I view colleges in the same light as I do with medical school.  There is a trade-off between cost and perceived quality.  Top-tier schools are difficult to become admitted into. Many of them are also expensive.  Many parents whose kids are admitted into a top-tier school will likely make sacrifices for their kids to attend.  Even if your daughter’s art history degree from Yale cost you $260,000 and delayed retirement, it might still be worth it to you.  Your kid will have gone to one of the top Ivy-league schools in the country.  A top college will likely have high cost, high prestige, and likely high quality education.

The problem with an expensive degree is exacerbated if neither you nor your child gets anything out of it.  An art history degree from a no-name private college may still cost you $260,000 after all is done.  As a parent, you’ve go no bragging rights for your child. If your child doesn’t find a decent job, she is also stuck without a means to build her own financial future.  You don’t want colleges with high cost, low prestige, and low-quality education.  Everyone loses.

College does not guarantee a secure financial future.

A college diploma certainly doesn’t guarantee you a means to generate income, but your experiences in college can certainly create opportunities for you to acquire a job.  Fortunately for our society, the unemployment rate for college graduates over age 24 is lower than 5 percent (perhaps 2-3%).  By going to college in the U.S., you’ve putting yourself in a good position to become employed.  Not bad, but someone should compare income rate to the cost of obtaining the education. I suspect that it is lower than one would expect.  Sure, going to college may help you get a job but it still might not be enough to pay your bills.  Someone needs to solve that conundrum.

You’ve still got to play your cards right even if you go to a good college.

You life still isn’t set if you go to a good college even at a good price.  Not everyone is suited to learn in a classroom.  Not everyone will be able to take advantage of the social interactions in college.  Some kids who opt to live at home during college in order to same money may even miss out on some of the experiences they would have otherwise gleaned from living in a college campus.  There are many variables at stake. No one will be able to offer you or your child a clear strategy to win in school.  That’s what makes life so unpredictable.

Who should actually go to college?

If your kids want to enter professions that require college degrees, they don’t have much of a choice.  In actuality, if you attended professional school there is a strong likelihood that your kids will end up going to college.  Most parents who went to college will at least encourage their children to go to college.  Unfortunately, not every child whose parents went to college will actually benefit from a college degree.  That’s a fact.

Better to burn money on a less expensive education if you’ve really got to burn it.

The problem is that no reasonable parent would actually discourage her kids from attending college, no matter how poorly suited the kids are for the classroom. In these cases, you just have to cut your losses. Lay out the facts, offer options for your child, and what you would be able to contribute to their education. For instance, if your child got into NYU and has her mind set on attending (even though your parental instinct tells you that it’s a six-figure mistake), make it clear what you can contribute to their education.  Give them the freedom to make their life choices.  You might be pleasantly surprised.

What are your thoughts on college?

(Photo courtesy of Flickr)

Welcome FutureProofMD readers!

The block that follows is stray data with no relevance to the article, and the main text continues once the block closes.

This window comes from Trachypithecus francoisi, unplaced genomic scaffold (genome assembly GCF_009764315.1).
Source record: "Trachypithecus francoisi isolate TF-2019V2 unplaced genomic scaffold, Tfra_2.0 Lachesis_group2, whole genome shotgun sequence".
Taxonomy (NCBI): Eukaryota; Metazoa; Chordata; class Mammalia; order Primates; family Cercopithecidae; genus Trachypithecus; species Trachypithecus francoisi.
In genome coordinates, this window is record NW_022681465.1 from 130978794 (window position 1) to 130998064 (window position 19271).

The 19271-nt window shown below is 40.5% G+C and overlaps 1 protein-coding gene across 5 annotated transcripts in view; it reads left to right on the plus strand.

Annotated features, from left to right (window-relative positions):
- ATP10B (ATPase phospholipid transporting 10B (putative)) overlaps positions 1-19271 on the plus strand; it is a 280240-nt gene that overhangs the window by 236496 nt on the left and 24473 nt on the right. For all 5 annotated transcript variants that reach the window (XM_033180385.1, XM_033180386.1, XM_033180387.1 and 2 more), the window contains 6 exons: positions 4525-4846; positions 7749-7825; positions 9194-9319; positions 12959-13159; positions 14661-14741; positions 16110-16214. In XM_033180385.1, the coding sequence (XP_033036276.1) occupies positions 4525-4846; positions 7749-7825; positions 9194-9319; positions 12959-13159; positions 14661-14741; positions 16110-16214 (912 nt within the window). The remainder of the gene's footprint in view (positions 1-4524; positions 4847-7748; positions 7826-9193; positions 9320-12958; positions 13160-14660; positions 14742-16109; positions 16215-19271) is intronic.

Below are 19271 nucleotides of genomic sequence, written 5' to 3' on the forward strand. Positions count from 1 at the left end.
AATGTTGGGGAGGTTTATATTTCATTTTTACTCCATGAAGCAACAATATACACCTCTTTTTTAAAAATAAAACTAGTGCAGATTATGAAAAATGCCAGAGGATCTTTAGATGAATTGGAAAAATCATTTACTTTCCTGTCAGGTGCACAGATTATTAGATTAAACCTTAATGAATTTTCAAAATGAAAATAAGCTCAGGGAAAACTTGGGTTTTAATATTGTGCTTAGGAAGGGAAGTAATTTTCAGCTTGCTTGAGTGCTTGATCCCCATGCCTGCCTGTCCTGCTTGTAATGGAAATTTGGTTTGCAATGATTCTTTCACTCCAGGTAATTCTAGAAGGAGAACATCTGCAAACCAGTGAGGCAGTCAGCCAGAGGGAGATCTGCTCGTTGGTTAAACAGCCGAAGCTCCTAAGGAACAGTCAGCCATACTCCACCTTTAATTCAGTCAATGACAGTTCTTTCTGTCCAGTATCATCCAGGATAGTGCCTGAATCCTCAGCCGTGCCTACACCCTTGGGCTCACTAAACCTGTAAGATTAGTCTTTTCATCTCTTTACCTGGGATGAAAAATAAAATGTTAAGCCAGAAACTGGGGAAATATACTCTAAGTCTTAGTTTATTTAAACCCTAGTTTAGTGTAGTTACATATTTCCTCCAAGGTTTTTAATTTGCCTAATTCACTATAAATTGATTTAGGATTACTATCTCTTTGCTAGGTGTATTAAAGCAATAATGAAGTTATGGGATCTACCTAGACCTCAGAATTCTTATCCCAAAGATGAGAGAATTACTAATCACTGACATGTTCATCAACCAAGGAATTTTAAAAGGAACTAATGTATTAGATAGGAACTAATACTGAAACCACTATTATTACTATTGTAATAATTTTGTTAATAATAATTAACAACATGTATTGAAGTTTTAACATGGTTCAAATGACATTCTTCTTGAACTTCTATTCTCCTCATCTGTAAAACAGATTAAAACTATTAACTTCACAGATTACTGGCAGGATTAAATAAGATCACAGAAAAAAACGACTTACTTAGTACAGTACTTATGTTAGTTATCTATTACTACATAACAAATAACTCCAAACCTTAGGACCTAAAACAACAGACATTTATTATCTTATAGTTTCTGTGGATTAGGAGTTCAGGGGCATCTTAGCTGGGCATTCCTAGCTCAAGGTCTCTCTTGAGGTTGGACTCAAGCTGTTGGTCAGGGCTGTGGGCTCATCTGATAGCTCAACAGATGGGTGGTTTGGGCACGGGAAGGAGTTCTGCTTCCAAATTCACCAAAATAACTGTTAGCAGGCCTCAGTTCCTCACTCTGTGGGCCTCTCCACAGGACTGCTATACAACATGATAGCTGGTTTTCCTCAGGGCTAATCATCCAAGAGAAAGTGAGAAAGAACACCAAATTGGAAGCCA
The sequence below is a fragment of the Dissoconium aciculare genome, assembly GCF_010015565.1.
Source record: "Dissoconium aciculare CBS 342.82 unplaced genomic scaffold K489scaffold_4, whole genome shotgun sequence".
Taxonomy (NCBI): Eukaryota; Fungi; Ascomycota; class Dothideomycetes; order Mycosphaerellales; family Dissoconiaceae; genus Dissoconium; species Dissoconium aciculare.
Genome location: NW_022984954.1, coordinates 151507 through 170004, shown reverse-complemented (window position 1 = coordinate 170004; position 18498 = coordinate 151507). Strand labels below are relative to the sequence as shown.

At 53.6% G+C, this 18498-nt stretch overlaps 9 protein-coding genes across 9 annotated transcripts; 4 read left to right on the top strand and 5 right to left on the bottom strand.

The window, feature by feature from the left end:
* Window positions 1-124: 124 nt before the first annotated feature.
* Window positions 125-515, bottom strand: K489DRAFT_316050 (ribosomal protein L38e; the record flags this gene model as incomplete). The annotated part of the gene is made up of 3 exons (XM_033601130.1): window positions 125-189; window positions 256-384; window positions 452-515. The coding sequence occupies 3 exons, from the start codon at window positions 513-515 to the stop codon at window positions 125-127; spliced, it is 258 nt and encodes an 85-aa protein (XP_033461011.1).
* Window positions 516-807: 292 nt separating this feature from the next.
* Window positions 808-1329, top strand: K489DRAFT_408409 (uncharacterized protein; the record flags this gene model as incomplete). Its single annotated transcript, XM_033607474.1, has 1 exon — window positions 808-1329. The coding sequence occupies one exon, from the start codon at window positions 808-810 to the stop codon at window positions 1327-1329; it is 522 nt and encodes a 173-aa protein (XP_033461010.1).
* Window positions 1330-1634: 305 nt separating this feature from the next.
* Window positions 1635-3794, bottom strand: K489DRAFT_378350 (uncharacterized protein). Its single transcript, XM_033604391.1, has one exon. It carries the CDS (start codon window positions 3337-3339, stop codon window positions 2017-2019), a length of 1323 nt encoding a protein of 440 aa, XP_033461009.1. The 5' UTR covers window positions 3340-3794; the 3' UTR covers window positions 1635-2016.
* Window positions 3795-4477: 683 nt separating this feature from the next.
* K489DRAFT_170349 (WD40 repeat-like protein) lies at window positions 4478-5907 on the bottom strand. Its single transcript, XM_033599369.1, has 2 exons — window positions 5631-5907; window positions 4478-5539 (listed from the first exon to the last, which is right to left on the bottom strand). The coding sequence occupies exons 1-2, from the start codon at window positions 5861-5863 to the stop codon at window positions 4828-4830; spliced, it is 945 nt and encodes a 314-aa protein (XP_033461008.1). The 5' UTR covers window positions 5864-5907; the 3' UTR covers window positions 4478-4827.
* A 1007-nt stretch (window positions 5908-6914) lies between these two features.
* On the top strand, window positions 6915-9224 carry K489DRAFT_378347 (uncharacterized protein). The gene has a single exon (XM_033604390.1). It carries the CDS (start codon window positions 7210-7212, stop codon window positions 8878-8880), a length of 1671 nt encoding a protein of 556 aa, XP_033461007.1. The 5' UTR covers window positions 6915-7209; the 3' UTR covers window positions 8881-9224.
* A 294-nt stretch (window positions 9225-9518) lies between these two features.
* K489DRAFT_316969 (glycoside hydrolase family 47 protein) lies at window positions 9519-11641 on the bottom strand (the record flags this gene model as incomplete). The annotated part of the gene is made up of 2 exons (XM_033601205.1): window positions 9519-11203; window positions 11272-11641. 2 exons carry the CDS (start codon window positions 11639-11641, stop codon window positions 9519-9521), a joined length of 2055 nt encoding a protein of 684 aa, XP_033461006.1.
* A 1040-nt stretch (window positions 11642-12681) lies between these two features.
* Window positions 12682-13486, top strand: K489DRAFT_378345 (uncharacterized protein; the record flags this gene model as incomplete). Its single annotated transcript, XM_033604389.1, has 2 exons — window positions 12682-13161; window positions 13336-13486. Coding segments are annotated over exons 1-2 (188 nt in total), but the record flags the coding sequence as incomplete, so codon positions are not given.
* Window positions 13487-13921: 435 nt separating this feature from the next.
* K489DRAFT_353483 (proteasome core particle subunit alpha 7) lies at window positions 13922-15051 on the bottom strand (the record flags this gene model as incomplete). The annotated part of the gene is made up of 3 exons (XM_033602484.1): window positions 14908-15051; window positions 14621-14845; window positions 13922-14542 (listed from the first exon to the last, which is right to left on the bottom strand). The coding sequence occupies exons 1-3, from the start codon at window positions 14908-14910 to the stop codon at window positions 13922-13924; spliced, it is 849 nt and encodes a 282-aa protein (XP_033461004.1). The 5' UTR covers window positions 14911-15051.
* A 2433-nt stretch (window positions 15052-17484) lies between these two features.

Hello everyone! I am grateful for FutureProofMD to feature one of our articles today discussing the prestige of medical schools, and whether they are worth the cost. As an overview, Smart Money MD is a physician-oriented financial and lifestyle website to help guide us through the complicated world of delayed gratification from medical training.  Once you become an attending, do you earn enough to power through any financial considerations? Or do you still have to watch what you spend?

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FPMD is smart to have started on his financial future early in his career!

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Head over to the beginning to go through our articles!

How many investment accounts are you willing to open?

Having too many open investment accounts was never a problem that I ever fathomed facing.  I don’t think that I have too many active accounts right now, but presumably the longer we remain investing, the more confusing accounts we will end up with.

Over time, I find myself signing up for accounts whenever custodians end up offering savings or cash back.  I think that I started my E-Trade account years ago when they offered $100 for signing up and a few discounted trades.  I opened a Fidelity account when my residency offered a 401k/403b plan.  I had another 401k custodian through an employer that lasted for a year.  When I finally became more educated on index funds, I opened a Vanguard account.  I went back to Fidelity when they offered some airline miles and marginally lower expense ratios.  I’ll probably open a Schwab investment account in the future since they now advertise expenses even lower than that of Vanguard and Fidelity.

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It’s also easy to rack up bank accounts. As a student, I opened quite a few bank accounts for minimal bonuses like a free mp3 player, $100, or free tickets.  Was it worth my time then? Absolutely.  I had a negative net worth with essentially no income.  I even had to shuffle around my money to make the minimum balance requirements.  It was worth spending my free time to get “free” stuff.  Is it worth it now? Probably not, unless the sign-up bonuses are huge.  I still have most of my old bank accounts open, but it’s relatively easy to manage since I have very little money in most of them.  I don’t receive any 1099 interest forms at the end of the year, so I don’t really have to track them during tax season.